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Raising Worms at Home the Easy Way
What? Raising worms? Seriously?
Yep, raising worms! Why are we going to talk about raising worms? Because worms are pretty cool. You might know a little about worms - about how they’re good for plants and soil. Kids seem to love them. Robins hopping across the lawn really love worms. But did you know that raising your own worms in your own compost is the easiest way to get high quality garden compost and mulch for your landscape? It’s also a great way to recycle vegetable food scraps, which is good especially during the summer when food scraps in the garbage can really get hot and smelly fast.
If you’re one of the millions of good folk who have a few chickens in the back yard, worms make an absolutely fantastic treat that’s high in great protein and minerals. In the summer, chicken bodies may slow down the laying because of the heat. They are also preparing their bodies for a revamp with the fall molt coming and winter approaching. They need all the extra protein and minerals they can get at this time. And, of course, if you or someone in your family is an avid fisherman, the worms make great free bait. The best part is, raising worms is a clean and discreet hobby that you can hide! No need to explain yourself to the nosy acquaintances. So how do you do it?
In a nutshell, all you really need to raise your own worms is a compost area and the worms. That’s it. Most people keep their worms in containers with compost to keep the worms from escaping and easy to find. You can do this by simply purchasing composting red worms online ready to go, and adding them to your existing composting container. You can also buy simple easy to set up worm starter kits like these.
Once your worms begin to go to work in a new compost pile, they will grow and multiply fast. Worms don’t like to be over crowded, so regular harvesting is essential to a happy compost bin of worms. This should be an easy endeavor if you have chickens and a fishing fanatic in the family. It’s simplest to remove the larger, older worms as you go. If you end up wanting to grow a larger amount and get more involved, you will have to learn how to separate the young worms from the adults and on and on- but that’s big business and not necessary for the small compost bin.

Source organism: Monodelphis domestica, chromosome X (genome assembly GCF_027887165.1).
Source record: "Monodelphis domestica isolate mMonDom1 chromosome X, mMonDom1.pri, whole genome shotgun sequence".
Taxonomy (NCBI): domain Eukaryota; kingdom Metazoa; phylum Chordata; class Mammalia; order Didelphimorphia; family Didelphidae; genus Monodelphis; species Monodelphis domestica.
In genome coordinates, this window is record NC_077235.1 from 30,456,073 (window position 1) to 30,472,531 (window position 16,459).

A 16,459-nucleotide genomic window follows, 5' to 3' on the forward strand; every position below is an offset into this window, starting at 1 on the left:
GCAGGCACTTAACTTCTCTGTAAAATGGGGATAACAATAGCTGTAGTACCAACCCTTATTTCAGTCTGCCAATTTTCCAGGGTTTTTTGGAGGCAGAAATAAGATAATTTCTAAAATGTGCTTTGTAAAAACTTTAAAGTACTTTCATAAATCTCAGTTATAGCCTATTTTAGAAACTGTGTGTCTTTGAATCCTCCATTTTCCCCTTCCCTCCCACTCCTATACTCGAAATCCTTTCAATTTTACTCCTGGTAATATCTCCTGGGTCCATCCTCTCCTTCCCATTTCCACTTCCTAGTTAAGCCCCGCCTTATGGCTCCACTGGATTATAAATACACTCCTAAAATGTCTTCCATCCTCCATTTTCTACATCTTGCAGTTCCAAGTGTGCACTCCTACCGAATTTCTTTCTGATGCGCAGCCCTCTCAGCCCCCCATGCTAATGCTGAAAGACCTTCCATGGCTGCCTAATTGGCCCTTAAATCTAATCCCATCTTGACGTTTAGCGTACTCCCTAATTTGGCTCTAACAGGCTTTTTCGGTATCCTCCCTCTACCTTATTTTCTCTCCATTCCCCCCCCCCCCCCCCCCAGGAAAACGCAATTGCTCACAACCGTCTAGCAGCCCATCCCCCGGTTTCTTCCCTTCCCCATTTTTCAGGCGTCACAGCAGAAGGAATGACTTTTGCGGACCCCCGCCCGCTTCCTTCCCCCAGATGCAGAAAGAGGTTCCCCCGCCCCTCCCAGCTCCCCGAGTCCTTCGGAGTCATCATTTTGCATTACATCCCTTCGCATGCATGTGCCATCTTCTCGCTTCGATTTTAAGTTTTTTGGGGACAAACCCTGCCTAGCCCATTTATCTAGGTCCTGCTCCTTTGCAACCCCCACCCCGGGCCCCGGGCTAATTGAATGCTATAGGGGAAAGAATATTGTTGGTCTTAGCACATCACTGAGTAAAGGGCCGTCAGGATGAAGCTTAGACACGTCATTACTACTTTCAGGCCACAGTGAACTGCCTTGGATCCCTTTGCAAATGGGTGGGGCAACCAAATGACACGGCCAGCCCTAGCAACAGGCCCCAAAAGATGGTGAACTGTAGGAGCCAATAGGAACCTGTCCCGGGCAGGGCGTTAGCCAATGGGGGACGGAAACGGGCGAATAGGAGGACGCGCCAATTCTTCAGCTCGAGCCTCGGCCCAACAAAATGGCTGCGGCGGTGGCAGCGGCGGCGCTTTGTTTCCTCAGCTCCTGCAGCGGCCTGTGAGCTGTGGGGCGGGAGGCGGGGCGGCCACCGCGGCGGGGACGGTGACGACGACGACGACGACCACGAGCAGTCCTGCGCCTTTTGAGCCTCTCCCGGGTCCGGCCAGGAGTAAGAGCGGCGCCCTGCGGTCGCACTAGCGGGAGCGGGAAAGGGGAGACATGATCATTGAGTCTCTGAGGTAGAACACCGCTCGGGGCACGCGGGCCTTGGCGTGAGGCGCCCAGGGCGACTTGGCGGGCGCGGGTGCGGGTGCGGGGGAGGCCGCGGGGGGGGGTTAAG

Here are some other things to keep in mind about raising worms in your compost:
Worms need to stay moist and cool. Keep your wormy compost bin in the shade during the hot summer months and check it to make sure it’s not drying out. If it is drying, add a little water to keep the composting happening and the worms from dehydrating. Do not soak the compost to the point of retaining water.
Worms are vegetarians, so stick to vegetable and fruit scraps. They will also eat coffee grounds and egg shells.
If you live in an area where everything freezes hard, even underground, you can bring your worms into a basement or garage- but keep them from freezing. In most areas around the US, if you have a big enough worm bin and you keep it going actively really well, the composting and worms will create enough heat in the compost to keep it from freezing.
When you want to remove the compost for using in your garden, simply spread out a bucket full of compost with worms on it on a screen or flat surface, and pick out the worms before you use it in your garden. You can feed your picked out worms to chickens or pack them up with a little compost for fishing.